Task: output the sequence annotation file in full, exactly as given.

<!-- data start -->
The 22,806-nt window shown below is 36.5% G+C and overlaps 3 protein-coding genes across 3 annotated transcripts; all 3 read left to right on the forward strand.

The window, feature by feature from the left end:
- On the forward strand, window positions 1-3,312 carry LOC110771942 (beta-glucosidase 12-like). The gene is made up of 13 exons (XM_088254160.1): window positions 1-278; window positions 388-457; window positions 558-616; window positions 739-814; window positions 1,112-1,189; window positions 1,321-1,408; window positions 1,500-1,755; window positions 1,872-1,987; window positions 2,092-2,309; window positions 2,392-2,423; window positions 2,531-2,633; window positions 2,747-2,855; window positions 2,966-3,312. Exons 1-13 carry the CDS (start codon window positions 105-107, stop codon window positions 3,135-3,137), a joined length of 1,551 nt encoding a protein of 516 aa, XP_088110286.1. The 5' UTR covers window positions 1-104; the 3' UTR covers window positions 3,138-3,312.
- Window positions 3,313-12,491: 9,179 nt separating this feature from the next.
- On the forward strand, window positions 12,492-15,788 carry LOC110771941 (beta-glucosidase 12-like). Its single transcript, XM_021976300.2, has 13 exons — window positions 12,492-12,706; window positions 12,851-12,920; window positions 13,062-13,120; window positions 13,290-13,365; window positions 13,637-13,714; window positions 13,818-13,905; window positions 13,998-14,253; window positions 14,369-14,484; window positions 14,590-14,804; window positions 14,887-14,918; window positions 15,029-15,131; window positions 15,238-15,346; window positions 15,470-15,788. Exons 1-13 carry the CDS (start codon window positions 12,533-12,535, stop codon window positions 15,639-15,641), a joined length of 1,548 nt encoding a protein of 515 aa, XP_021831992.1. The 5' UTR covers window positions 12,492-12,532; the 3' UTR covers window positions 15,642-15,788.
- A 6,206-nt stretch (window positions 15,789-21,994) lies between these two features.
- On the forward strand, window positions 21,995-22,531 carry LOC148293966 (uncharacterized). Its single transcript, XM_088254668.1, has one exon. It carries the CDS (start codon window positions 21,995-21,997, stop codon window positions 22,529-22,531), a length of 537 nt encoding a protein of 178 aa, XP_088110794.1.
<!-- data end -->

The 22,806-nt window shown below is 36.5% G+C and overlaps 3 protein-coding genes across 3 annotated transcripts; all 3 read left to right on the forward strand.

The window, feature by feature from the left end:
- On the forward strand, window positions 1-3,312 carry LOC110771942 (beta-glucosidase 12-like). The gene is made up of 13 exons (XM_088254160.1): window positions 1-278; window positions 388-457; window positions 558-616; window positions 739-814; window positions 1,112-1,189; window positions 1,321-1,408; window positions 1,500-1,755; window positions 1,872-1,987; window positions 2,092-2,309; window positions 2,392-2,423; window positions 2,531-2,633; window positions 2,747-2,855; window positions 2,966-3,312. Exons 1-13 carry the CDS (start codon window positions 105-107, stop codon window positions 3,135-3,137), a joined length of 1,551 nt encoding a protein of 516 aa, XP_088110286.1. The 5' UTR covers window positions 1-104; the 3' UTR covers window positions 3,138-3,312.
- Window positions 3,313-12,491: 9,179 nt separating this feature from the next.
- On the forward strand, window positions 12,492-15,788 carry LOC110771941 (beta-glucosidase 12-like). Its single transcript, XM_021976300.2, has 13 exons — window positions 12,492-12,706; window positions 12,851-12,920; window positions 13,062-13,120; window positions 13,290-13,365; window positions 13,637-13,714; window positions 13,818-13,905; window positions 13,998-14,253; window positions 14,369-14,484; window positions 14,590-14,804; window positions 14,887-14,918; window positions 15,029-15,131; window positions 15,238-15,346; window positions 15,470-15,788. Exons 1-13 carry the CDS (start codon window positions 12,533-12,535, stop codon window positions 15,639-15,641), a joined length of 1,548 nt encoding a protein of 515 aa, XP_021831992.1. The 5' UTR covers window positions 12,492-12,532; the 3' UTR covers window positions 15,642-15,788.
- A 6,206-nt stretch (window positions 15,789-21,994) lies between these two features.
- On the forward strand, window positions 21,995-22,531 carry LOC148293966 (uncharacterized). Its single transcript, XM_088254668.1, has one exon. It carries the CDS (start codon window positions 21,995-21,997, stop codon window positions 22,529-22,531), a length of 537 nt encoding a protein of 178 aa, XP_088110794.1.